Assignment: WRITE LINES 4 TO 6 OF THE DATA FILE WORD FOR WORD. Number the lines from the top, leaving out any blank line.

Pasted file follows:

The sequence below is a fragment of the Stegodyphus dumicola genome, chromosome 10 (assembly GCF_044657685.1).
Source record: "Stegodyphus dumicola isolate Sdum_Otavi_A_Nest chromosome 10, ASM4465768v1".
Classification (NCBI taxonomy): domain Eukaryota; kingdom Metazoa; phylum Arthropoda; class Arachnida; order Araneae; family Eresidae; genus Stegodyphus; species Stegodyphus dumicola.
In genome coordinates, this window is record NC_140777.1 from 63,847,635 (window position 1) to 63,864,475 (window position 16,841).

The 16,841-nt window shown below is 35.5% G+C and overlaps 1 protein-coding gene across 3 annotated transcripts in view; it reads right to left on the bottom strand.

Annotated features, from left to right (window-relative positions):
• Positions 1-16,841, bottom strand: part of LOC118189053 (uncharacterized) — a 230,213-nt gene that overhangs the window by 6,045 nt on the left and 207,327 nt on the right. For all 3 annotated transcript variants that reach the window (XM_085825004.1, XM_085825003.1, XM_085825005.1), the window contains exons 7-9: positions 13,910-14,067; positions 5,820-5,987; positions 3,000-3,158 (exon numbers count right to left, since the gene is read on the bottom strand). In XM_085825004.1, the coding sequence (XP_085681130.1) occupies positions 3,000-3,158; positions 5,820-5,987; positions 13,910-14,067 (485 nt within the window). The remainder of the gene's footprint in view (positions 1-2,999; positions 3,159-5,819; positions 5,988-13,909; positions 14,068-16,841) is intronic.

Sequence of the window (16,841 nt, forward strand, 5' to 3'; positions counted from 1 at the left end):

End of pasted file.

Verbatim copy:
In genome coordinates, this window is record NC_140777.1 from 63,847,635 (window position 1) to 63,864,475 (window position 16,841).

The 16,841-nt window shown below is 35.5% G+C and overlaps 1 protein-coding gene across 3 annotated transcripts in view; it reads right to left on the bottom strand.

Annotated features, from left to right (window-relative positions):